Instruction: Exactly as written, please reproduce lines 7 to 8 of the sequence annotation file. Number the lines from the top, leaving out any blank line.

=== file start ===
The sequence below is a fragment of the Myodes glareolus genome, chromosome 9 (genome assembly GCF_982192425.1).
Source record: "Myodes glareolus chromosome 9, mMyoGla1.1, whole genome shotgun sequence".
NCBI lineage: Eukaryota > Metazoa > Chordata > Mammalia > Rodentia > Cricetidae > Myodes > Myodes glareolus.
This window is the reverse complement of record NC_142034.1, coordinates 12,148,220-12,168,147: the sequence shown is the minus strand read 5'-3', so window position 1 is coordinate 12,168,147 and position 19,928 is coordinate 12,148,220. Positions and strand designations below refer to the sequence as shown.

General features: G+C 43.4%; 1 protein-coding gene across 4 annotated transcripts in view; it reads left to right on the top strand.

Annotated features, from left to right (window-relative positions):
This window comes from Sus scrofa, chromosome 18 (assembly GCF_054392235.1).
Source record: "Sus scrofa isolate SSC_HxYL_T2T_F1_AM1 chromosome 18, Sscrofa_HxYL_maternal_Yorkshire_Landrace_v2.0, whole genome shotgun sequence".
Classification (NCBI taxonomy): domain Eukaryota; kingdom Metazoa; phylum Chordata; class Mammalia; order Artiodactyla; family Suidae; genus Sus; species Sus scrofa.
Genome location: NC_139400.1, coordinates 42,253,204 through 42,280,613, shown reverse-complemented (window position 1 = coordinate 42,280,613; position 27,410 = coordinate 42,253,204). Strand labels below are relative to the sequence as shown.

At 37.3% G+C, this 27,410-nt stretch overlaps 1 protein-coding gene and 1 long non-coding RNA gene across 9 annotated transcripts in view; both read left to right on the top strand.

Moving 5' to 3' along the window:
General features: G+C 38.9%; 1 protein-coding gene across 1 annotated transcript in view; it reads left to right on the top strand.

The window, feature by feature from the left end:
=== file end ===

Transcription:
This window comes from Sus scrofa, chromosome 18 (assembly GCF_054392235.1).
Source record: "Sus scrofa isolate SSC_HxYL_T2T_F1_AM1 chromosome 18, Sscrofa_HxYL_maternal_Yorkshire_Landrace_v2.0, whole genome shotgun sequence".